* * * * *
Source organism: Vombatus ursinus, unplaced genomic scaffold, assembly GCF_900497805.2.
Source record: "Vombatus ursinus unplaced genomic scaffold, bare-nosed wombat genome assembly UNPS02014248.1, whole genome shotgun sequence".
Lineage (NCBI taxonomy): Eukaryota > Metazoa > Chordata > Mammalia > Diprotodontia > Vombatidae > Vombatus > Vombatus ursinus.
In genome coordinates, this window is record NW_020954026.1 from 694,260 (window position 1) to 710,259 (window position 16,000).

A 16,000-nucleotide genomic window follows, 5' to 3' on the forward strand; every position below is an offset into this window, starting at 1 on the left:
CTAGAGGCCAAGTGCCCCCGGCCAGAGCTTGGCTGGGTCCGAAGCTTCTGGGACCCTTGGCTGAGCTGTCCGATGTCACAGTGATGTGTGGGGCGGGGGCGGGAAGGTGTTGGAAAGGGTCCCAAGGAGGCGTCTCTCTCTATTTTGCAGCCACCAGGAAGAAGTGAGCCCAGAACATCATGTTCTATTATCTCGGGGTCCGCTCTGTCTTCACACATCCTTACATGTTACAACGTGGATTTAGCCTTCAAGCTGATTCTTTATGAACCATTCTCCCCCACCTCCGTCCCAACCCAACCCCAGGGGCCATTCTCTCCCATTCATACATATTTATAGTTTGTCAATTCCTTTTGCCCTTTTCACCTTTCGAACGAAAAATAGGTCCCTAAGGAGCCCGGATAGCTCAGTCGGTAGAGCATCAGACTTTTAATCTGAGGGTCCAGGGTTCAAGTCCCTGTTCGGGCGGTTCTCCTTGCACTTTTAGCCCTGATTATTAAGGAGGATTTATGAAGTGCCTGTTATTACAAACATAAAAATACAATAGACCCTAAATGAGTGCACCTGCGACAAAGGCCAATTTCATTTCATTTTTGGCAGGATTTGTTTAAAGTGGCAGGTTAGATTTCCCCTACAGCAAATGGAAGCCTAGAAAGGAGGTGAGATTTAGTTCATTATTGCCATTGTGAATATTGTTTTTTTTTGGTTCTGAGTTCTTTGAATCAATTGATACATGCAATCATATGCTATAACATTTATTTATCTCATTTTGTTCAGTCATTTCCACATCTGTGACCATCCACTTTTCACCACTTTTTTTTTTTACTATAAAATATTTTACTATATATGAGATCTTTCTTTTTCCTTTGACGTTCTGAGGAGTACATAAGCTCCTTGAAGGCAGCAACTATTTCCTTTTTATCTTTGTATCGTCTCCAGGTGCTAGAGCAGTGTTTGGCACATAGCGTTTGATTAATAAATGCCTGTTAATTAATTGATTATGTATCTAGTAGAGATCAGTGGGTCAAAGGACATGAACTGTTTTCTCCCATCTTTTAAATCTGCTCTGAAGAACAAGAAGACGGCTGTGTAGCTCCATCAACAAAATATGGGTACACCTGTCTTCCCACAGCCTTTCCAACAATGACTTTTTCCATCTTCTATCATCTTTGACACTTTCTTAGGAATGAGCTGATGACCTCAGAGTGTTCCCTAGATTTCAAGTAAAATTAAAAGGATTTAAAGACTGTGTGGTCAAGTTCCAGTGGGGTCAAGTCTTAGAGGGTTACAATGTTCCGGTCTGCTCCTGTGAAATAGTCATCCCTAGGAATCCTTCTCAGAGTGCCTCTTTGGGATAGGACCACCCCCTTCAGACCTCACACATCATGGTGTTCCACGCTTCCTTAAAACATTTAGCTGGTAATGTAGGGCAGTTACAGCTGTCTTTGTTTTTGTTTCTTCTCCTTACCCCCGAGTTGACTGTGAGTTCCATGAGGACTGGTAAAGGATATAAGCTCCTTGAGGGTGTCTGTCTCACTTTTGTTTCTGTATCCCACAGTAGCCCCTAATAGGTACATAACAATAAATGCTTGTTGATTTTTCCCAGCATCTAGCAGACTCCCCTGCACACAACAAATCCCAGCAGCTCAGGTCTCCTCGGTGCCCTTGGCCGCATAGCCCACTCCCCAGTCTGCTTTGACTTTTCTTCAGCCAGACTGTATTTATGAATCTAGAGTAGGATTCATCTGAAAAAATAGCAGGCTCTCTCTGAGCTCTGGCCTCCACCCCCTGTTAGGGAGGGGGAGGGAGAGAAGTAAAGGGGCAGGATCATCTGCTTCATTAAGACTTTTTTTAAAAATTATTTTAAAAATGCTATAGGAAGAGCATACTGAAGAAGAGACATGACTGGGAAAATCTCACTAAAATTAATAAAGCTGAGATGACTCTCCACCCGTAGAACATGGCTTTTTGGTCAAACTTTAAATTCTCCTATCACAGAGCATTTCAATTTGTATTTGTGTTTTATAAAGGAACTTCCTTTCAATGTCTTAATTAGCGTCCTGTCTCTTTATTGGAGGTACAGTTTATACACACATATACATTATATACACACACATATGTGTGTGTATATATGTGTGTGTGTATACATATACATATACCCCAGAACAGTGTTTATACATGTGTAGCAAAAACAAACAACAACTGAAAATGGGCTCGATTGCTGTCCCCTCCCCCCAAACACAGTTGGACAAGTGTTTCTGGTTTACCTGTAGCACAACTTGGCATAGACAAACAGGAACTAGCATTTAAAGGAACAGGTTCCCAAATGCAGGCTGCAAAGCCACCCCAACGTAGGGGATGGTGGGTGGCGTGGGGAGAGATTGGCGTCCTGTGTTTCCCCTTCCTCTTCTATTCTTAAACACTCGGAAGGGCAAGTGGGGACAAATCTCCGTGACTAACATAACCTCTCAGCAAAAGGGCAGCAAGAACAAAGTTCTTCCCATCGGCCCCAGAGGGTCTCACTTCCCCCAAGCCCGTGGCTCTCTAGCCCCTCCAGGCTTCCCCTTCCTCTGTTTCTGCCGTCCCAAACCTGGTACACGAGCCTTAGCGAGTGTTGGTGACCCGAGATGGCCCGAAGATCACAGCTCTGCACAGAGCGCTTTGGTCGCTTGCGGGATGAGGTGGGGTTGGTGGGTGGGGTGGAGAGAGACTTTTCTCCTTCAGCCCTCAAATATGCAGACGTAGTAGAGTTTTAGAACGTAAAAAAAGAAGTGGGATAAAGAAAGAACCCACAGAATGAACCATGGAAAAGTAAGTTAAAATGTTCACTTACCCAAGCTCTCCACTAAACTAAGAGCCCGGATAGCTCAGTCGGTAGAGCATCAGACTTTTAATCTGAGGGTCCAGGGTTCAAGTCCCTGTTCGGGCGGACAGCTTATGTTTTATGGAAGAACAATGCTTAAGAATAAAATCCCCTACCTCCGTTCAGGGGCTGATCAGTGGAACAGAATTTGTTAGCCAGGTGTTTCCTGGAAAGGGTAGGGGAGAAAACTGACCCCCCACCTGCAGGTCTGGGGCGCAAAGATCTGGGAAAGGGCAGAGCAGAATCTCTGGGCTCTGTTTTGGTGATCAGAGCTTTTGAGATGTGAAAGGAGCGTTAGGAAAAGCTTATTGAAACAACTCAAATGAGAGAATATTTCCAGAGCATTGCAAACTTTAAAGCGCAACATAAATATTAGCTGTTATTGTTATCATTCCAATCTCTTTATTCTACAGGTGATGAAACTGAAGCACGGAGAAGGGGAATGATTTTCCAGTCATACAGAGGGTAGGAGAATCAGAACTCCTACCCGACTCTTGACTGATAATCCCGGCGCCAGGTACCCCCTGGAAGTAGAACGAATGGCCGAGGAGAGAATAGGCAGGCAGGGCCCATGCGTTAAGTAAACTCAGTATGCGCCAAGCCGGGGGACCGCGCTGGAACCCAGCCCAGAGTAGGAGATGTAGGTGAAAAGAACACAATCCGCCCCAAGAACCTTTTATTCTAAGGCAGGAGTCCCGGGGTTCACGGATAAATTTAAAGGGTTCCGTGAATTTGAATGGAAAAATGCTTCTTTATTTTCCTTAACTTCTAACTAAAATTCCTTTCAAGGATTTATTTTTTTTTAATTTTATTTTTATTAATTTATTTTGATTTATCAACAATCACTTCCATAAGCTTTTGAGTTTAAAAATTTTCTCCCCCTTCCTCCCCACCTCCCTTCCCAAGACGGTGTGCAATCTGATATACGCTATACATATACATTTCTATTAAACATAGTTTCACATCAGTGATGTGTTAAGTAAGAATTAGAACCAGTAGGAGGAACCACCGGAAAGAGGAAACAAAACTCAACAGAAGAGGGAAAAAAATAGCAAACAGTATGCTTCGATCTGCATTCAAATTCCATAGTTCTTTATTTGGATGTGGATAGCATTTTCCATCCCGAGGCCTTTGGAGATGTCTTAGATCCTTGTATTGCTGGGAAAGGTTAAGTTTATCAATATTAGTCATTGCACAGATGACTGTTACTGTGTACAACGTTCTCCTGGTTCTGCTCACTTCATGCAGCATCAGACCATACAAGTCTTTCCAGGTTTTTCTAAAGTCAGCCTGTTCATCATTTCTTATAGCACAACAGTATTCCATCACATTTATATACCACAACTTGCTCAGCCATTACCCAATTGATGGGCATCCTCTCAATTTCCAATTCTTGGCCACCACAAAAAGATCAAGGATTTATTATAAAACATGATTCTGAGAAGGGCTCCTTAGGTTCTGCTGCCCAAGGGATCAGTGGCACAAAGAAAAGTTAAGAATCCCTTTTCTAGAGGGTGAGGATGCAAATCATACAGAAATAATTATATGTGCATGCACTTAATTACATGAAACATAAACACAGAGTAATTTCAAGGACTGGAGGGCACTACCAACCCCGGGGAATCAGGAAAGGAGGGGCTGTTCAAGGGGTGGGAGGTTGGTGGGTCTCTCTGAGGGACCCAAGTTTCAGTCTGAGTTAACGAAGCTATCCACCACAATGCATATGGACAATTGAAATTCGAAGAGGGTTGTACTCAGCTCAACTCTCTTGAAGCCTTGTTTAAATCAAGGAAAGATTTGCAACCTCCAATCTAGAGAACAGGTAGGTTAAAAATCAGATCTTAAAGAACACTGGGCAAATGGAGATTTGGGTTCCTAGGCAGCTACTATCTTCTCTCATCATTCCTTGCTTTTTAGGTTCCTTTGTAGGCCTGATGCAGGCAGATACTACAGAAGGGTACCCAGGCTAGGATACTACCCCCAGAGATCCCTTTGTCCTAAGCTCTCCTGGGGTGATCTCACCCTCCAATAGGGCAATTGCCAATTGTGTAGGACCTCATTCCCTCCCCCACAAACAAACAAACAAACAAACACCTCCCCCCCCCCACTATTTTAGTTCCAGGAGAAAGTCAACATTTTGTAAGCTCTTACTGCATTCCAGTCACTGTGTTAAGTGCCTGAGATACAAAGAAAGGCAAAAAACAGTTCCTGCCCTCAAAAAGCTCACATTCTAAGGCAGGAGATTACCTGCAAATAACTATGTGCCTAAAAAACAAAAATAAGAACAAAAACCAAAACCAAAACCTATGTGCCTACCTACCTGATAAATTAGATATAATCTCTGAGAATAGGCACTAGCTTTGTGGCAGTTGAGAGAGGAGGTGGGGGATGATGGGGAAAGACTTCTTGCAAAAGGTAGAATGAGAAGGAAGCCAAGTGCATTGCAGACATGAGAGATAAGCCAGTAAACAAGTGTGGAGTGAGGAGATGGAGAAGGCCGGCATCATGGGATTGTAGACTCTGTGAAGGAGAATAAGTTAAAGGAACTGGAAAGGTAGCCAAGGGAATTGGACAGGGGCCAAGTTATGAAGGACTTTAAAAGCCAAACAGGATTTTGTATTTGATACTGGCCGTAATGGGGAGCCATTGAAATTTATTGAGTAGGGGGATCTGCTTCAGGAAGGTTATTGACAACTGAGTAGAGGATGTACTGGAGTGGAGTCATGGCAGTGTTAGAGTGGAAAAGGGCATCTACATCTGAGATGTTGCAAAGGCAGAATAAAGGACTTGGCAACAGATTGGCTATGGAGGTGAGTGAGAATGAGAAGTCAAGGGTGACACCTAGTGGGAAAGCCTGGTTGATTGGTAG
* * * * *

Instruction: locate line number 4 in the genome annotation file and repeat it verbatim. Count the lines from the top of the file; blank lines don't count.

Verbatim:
In genome coordinates, this window is record NW_020954026.1 from 694,260 (window position 1) to 710,259 (window position 16,000).